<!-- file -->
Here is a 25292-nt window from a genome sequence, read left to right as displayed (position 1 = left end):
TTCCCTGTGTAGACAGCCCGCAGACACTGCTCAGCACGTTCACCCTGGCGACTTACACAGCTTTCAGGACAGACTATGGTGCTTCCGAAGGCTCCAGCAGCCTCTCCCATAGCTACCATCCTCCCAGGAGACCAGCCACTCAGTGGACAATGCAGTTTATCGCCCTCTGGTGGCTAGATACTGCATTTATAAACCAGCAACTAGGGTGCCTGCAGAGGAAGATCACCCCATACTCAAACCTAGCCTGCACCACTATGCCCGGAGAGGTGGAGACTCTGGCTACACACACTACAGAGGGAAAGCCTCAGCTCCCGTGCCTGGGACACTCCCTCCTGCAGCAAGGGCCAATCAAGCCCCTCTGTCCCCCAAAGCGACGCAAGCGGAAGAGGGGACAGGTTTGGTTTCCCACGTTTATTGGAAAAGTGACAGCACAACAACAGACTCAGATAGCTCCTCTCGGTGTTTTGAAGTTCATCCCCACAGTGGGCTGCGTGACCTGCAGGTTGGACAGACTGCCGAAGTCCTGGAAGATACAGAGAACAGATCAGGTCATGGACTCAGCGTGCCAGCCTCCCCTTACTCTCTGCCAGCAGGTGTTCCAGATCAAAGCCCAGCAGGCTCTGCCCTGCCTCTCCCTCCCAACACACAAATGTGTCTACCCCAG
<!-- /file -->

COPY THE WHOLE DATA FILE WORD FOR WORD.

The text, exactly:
Here is a 25292-nt window from a genome sequence, read left to right as displayed (position 1 = left end):
TTCCCTGTGTAGACAGCCCGCAGACACTGCTCAGCACGTTCACCCTGGCGACTTACACAGCTTTCAGGACAGACTATGGTGCTTCCGAAGGCTCCAGCAGCCTCTCCCATAGCTACCATCCTCCCAGGAGACCAGCCACTCAGTGGACAATGCAGTTTATCGCCCTCTGGTGGCTAGATACTGCATTTATAAACCAGCAACTAGGGTGCCTGCAGAGGAAGATCACCCCATACTCAAACCTAGCCTGCACCACTATGCCCGGAGAGGTGGAGACTCTGGCTACACACACTACAGAGGGAAAGCCTCAGCTCCCGTGCCTGGGACACTCCCTCCTGCAGCAAGGGCCAATCAAGCCCCTCTGTCCCCCAAAGCGACGCAAGCGGAAGAGGGGACAGGTTTGGTTTCCCACGTTTATTGGAAAAGTGACAGCACAACAACAGACTCAGATAGCTCCTCTCGGTGTTTTGAAGTTCATCCCCACAGTGGGCTGCGTGACCTGCAGGTTGGACAGACTGCCGAAGTCCTGGAAGATACAGAGAACAGATCAGGTCATGGACTCAGCGTGCCAGCCTCCCCTTACTCTCTGCCAGCAGGTGTTCCAGATCAAAGCCCAGCAGGCTCTGCCCTGCCTCTCCCTCCCAACACACAAATGTGTCTACCCCAG